Finally, since it so happens that Wick Haxton will be coming to the DNP meeting (while we will not), we have asked him to make himself available to you to try answering any questions you might have about the School. We are grateful to Wick for agreeing to help in this manner, even though he has rotated of the Steering Committee. Wick is very familiar with the development of the School, since he was one of the originators and served on the Steering Committee until recently; he also co-organized the 1990 NP Summer School in Santa Cruz.

Yours Sincerely,


Jorgen Randrup, Chair Steering Committee for the Nuclear Physics Summer School

Bruce Barrett, Vice Chair


Information for potential organizers:

The school is run by a 'Steering Committee' which solicits proposals two years in advance from people interested in serving as 'Organizer' of the school; such proposals should contain one or more suggestions for the site, a budget, and a suggested list of lecturers and topics for the summer school (discussed more below). The Steering Committee will then discuss the proposals and seek to arrive at a preference.

The selected Organizer and host institution are responsible for handling the practical arrangements (housing and meeting facilities, recruitment and selection of students, and management of the day-to-day activities of the school). The INT can provide poster production and mailing if desired, as well as assistance with financial projections. A subcontract will be established with the host institution, and the host institution will send an itemized invoice to the INT at the end of the summer school to be reimbursed for the costs covered by the grant. The NSF grant (held by Wick Haxton and Bruce Barrett) is for participant support costs only (no indirect allowed), intended to cover approximately 75% of room and board for the students, 100% of room, board, and travel for the lecturers, and up to $3K for coffee break refreshments. It is expected that each student's home institution will cover the remaining 25% of room and board as well as the student's travel costs. The host institution should plan on providing about $5,000 in support to cover various social activities of the school (receptions, excursions, etc.).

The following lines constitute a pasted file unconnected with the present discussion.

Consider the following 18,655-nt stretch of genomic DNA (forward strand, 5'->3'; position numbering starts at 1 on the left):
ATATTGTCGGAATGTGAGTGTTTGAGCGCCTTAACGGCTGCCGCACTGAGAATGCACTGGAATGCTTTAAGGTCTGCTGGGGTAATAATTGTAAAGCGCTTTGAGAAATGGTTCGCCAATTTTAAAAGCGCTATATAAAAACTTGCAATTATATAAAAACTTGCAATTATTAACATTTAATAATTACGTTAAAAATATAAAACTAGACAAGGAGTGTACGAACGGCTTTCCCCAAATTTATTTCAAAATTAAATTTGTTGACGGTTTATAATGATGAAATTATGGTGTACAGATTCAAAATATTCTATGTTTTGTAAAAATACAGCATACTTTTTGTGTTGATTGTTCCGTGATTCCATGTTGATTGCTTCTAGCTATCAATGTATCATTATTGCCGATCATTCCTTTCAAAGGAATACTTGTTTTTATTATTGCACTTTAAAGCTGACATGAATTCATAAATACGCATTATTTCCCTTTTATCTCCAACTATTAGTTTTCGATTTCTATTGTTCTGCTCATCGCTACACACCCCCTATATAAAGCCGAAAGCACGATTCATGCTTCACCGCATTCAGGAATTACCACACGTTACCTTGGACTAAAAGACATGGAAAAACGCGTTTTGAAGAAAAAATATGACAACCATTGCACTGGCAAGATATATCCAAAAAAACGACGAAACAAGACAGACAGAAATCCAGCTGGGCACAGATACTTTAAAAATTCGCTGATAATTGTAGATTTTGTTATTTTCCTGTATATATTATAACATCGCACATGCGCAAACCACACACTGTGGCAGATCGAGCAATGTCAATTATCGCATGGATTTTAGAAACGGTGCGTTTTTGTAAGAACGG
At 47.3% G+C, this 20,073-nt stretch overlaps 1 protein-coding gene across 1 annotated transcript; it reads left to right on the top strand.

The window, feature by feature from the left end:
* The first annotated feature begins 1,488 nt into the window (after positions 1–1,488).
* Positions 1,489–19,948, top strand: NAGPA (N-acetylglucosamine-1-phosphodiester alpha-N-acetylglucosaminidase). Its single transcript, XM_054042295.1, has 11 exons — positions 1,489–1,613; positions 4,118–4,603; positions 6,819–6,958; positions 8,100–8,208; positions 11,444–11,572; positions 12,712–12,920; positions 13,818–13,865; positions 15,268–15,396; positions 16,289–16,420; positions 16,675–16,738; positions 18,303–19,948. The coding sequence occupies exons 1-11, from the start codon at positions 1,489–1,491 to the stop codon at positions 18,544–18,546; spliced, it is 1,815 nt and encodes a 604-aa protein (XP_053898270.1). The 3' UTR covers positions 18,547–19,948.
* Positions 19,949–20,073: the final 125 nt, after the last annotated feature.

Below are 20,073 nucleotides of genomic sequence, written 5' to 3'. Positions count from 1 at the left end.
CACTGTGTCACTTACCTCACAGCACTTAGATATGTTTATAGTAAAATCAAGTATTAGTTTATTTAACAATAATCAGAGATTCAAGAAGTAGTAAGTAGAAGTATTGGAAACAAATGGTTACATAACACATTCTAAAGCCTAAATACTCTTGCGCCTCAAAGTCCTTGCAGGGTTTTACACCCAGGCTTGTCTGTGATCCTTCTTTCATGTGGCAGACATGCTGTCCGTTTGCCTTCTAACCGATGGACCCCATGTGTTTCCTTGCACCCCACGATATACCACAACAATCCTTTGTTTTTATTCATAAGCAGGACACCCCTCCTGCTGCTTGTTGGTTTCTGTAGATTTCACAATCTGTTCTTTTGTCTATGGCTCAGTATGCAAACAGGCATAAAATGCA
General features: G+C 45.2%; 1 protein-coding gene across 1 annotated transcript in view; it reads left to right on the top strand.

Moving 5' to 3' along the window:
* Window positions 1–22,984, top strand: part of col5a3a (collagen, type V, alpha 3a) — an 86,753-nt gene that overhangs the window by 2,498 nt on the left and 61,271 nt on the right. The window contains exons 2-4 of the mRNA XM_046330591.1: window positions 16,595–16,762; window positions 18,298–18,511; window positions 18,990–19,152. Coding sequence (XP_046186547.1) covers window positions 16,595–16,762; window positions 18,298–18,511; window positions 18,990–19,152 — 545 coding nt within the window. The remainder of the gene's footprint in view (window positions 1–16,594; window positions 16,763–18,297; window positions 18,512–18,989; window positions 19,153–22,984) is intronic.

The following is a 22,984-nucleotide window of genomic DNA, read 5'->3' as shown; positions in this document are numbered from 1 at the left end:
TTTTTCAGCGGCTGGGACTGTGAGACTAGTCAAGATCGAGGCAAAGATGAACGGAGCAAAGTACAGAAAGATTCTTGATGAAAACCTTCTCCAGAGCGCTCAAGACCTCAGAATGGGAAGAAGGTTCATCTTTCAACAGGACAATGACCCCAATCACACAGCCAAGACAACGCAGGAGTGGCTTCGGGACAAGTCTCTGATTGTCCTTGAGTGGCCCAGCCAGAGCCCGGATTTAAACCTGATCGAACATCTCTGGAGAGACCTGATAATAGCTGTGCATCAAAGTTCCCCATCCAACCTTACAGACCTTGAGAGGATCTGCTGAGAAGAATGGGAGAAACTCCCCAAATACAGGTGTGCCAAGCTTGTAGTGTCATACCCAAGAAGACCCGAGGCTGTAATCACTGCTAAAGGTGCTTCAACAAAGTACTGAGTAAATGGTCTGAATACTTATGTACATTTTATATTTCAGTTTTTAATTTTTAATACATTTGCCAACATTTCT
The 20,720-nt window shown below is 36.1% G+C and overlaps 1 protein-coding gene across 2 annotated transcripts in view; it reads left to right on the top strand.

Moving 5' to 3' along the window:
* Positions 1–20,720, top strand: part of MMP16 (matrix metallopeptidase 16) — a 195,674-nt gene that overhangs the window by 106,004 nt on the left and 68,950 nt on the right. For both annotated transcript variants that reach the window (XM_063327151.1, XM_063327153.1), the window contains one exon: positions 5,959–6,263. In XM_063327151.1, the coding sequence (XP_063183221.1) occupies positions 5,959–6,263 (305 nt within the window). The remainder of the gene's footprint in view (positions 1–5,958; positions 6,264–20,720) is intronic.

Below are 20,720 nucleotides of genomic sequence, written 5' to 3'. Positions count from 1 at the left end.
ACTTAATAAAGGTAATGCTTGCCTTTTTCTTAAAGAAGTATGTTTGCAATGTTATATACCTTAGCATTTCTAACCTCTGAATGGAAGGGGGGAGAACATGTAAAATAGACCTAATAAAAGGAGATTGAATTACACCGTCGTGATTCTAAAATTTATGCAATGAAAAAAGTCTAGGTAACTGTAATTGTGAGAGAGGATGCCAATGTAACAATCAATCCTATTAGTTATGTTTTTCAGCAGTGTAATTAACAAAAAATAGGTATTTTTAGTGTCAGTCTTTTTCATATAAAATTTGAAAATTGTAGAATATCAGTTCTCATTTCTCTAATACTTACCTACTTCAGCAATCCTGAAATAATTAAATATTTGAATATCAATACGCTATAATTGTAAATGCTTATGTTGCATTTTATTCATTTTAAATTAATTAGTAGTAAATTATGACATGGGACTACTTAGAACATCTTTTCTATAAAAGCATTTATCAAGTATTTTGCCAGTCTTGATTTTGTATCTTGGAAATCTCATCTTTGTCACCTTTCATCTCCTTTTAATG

The lecture program is decided by a suitable interaction between the Organizer and the Steering Committee, by iterating on the originally suggested program. There are usually five major lecture series (each consisting of four 90-minute lectures, for a total of 20 lectures), some possibility for student seminars, separate time for 'office hours,' during which the students can interact with the lecturers (a very important part of the summer school), plus occasionally a few special seminars. Each school's lecture program is intended to be broad (as opposed to focused), which not only helps to broaden the perspective of the (often too specialized) new generation but also helps to attract students from the entire cross section of the field, thereby greatly aiding the formation of a community spirit within the nuclear physics field (this is something the students tend to emphasize as one of the very positive aspects of the NPSS). The Organizer is responsible for making the practical arrangements, including the selection of the students (we are usually oversubscribed and tend to target students that are within approximately one year of their PhD degree, with either sign). The Organizer is not expected to lecture as well.


The Nuclear Physics Summer School grew out of discussions at an informal meeting between a group of theorists held at the Capra Ranch 26-28 February 1987. It has been held each summer since 1988, with the exception of 1994 when we went through a transition phase to the present more formalized structure which involves the DNP in the rotation of the Steering Committee membership.